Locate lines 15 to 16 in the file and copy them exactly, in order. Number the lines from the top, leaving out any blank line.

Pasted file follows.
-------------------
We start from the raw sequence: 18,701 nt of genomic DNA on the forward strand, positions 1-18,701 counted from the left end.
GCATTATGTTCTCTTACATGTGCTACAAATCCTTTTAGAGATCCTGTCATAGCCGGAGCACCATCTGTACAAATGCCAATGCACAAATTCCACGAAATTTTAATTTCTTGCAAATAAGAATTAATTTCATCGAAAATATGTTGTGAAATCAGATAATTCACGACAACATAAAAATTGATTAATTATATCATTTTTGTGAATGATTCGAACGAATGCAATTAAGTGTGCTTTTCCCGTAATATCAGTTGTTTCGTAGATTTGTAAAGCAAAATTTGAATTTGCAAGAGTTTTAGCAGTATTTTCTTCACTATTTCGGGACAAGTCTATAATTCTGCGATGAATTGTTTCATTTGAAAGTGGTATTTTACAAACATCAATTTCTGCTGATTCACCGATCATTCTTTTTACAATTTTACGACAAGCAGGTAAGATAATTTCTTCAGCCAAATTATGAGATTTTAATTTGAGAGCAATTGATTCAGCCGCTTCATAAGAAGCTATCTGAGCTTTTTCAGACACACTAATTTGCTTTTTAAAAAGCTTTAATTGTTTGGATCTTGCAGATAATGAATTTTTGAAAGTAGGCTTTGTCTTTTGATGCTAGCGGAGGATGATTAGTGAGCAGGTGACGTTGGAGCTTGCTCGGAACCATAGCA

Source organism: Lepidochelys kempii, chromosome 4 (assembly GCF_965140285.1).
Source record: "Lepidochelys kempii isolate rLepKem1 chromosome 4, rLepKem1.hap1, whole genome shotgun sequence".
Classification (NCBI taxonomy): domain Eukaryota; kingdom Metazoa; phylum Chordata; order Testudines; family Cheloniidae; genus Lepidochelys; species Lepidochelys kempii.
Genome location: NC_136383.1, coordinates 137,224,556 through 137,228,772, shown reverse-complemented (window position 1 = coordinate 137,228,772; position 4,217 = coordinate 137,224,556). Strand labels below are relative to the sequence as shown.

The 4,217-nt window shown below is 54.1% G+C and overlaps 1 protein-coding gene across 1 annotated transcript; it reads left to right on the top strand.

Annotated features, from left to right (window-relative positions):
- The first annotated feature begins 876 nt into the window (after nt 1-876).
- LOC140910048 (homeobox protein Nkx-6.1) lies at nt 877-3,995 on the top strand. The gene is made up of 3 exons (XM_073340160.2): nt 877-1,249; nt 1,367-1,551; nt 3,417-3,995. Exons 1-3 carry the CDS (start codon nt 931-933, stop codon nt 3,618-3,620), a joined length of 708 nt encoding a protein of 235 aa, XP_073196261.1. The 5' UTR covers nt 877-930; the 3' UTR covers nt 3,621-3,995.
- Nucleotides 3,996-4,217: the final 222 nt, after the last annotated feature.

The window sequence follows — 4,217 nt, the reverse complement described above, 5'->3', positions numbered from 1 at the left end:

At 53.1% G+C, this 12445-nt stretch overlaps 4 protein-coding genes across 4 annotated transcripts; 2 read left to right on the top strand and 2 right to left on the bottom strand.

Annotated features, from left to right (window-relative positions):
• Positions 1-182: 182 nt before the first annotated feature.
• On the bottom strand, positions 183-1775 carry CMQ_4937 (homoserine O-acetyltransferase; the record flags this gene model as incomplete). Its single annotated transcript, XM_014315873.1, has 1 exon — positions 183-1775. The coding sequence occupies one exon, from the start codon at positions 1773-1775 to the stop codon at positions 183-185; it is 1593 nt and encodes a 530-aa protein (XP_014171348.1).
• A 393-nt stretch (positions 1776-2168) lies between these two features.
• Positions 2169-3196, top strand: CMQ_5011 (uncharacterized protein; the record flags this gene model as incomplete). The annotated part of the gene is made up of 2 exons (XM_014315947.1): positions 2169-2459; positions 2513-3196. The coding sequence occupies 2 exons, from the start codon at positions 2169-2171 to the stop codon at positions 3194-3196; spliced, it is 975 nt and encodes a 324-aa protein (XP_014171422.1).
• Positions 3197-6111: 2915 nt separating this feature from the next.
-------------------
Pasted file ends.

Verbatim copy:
• Positions 1-182: 182 nt before the first annotated feature.
• On the bottom strand, positions 183-1775 carry CMQ_4937 (homoserine O-acetyltransferase; the record flags this gene model as incomplete). Its single annotated transcript, XM_014315873.1, has 1 exon — positions 183-1775. The coding sequence occupies one exon, from the start codon at positions 1773-1775 to the stop codon at positions 183-185; it is 1593 nt and encodes a 530-aa protein (XP_014171348.1).